Home Practice: Surya Namaskar, Padahastasana


Padahastasana is the third entry in the Surya Namaskar sequence.  Unlike some postures, the Sanskrit for this pose is very simple:  Pada means foot, hasta means hand, asana means posture; so, hand to foot pose or standing forward fold.  Notice that I wrote fold rather than bend.  I find that thinking of this as a forward bend encourages rounding the spine.  Thinking of this as a fold encourages keeping the spine long rather than simply bending at the middle of the back.

This is one of the many ego tripping postures we will review.  Ego shows up not because this is one of the “cool poses” but because there is a tendency to either think we should be folding much further than we are or to write the pose off by thinking, “I can’t touch my toes.”

Padahastasana, Alignment

On an exhale, fold forward.  Keep your eyes on your finger tips (which are extended overhead from ardha anuvittassana) as you fold.  Bend the knees slightly.  Place the hands on the floor with the thumbs next to the little toes.  Press down into the feet while extending up the legs and down along the spine, moving the crown of the head toward the floor.  Shift the weight slightly into the balls of the feet while gently pressing the forehead toward the shins.  Do not struggle or strain into the pose.

The energetic extension in this posture is almost circular in nature with the extension up the legs and then heading back down the spine.  As the weight shifts into the balls of the feet, the toes have a tendency to grip strongly into the mat.  Keep the toes soft.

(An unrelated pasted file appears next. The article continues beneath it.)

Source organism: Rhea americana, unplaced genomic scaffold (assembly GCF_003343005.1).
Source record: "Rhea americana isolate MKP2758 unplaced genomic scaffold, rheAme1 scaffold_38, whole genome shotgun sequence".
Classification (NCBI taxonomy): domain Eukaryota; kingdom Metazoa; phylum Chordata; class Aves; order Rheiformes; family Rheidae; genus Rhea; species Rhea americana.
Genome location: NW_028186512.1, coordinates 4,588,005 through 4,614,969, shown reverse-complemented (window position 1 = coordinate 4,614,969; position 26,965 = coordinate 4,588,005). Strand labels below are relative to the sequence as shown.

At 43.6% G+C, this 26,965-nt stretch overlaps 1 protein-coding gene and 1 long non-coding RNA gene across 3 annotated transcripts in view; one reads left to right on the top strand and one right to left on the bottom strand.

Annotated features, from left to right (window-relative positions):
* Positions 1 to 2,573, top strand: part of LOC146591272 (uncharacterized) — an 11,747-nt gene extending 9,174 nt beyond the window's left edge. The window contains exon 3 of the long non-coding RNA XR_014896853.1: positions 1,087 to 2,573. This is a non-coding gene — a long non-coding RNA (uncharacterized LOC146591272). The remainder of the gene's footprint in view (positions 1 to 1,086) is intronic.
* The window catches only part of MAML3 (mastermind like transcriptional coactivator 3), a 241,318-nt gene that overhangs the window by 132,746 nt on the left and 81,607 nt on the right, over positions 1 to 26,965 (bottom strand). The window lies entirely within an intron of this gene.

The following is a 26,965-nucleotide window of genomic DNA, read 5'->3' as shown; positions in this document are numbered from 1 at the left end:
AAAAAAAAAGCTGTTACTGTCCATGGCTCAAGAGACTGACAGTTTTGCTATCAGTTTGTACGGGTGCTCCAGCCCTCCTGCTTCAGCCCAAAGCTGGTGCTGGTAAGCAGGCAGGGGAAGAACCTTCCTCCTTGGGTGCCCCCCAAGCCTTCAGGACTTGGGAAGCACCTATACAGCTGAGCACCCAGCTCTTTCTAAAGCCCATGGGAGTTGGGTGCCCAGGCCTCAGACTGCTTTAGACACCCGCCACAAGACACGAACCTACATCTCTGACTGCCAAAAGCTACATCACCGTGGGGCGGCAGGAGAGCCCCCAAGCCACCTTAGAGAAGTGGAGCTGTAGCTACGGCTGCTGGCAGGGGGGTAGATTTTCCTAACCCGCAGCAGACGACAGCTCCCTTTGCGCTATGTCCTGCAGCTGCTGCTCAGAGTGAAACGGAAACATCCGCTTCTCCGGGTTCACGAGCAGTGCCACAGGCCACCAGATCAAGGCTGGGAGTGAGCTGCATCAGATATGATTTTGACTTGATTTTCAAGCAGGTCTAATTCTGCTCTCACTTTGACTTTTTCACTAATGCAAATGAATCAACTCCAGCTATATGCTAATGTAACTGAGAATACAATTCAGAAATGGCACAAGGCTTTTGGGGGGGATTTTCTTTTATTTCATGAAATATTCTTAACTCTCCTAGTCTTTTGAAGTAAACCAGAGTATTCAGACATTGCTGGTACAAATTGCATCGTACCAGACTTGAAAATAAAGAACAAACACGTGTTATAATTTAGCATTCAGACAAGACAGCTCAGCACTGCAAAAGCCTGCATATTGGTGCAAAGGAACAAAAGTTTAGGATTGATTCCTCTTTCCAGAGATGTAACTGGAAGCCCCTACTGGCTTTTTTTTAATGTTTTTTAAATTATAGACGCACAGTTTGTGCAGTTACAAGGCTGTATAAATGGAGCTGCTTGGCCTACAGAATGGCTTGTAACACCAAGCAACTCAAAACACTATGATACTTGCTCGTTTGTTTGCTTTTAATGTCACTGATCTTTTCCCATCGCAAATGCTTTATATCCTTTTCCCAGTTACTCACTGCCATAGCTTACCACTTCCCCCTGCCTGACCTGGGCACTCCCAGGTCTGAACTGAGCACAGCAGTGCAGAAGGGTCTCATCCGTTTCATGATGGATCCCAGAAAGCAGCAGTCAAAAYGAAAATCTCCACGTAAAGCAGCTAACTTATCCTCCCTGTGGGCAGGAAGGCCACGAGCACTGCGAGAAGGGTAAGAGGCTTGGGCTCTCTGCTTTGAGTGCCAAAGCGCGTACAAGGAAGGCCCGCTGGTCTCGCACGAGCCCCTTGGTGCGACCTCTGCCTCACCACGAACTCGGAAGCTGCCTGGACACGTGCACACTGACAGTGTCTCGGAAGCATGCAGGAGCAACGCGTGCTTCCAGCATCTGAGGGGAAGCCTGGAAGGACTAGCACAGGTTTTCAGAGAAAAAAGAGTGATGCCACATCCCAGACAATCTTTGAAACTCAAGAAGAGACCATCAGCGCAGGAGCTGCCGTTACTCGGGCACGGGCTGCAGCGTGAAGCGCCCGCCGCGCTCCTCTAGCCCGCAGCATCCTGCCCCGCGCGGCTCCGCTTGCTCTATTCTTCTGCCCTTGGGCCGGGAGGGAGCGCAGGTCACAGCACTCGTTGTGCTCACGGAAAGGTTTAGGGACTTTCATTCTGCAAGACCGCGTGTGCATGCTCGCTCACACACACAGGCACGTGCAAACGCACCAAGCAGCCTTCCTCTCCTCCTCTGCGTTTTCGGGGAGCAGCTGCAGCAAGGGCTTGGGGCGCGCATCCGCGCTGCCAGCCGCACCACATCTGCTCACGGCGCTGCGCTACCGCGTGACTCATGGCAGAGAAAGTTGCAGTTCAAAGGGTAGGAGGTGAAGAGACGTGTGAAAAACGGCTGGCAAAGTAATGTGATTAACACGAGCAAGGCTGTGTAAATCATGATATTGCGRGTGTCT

Padahastasana, Modification

I have heard so often, “I’m not flexible enough for Yoga” which is like someone saying, “I’m too out of shape to exercise” or “My leg isn’t broken enough to see a doctor.”  The truth is, you may not be flexible enough for one of the popular Yoga magazines to think you belong on their cover but you are plenty flexible to fold forward, reach your arms toward the floor and bend your knees a little.  There are two ways to modify this posture:  First, bend your knees deeply.  If balance is an issue, the second modification is for you.  Use a chair to your side so you can hold and stabilize yourself or place the chair directly in front of you, seat toward you.  Place your hands on the chair seat and fold forward.

Padahastasana, Intention

The intention of padahastasana is surrender to and acceptance of physical, not mental, limits.  Physical limits must be respected, ignoring them or pushing through them is a fast track to injury.  Accepting physical limits, moving right up to the physical edge of a posture and sitting there, allows us to slowly stretch those limits and increase our flexibility and strength.  Criticizing ourselves for having physical limits is like being angry because part of the front flowerbed is weedy.  Rather than be angry, tend to the flowerbed and nurture it; tend to the physical limits by keeping the body well nourished and slowly stretching into those physical limits.

Mental limits are the stories we tell ourselves and they are usually as fictional as any fairy tale.  This doesn’t mean that we should simply ignore them or even push through them.  Just let them vanish.  Mental limits quickly dissolve when exposed to the reality of a physical experience.  “I can’t touch my toes” can no longer exist when your fingers brush your toes.  Ego might step right in and start with “Yeah but . . . .my legs aren’t straight, my back is too rounded, my nose isn’t touching my shins.”  Recognize this as just an attempt to create more limits, breathe and relax with it.  If you are starting to think that mental limits are more difficult than physical limits, you are absolutely right.


Simple experiment for today.  Set a timer for 1-2 minutes.  Fold into padahastasana.  Notice two things.  First notice what happens to your breath as you stay folded forward.  Second, notice what stories your mind starts making.  If you feel the need to force yourself deeper into the pose, breathe, relax and let gravity do all the work.  Repeat this experiment tomorrow and note the difference.  Share what you find here in the comments!

Jai Bhagwan!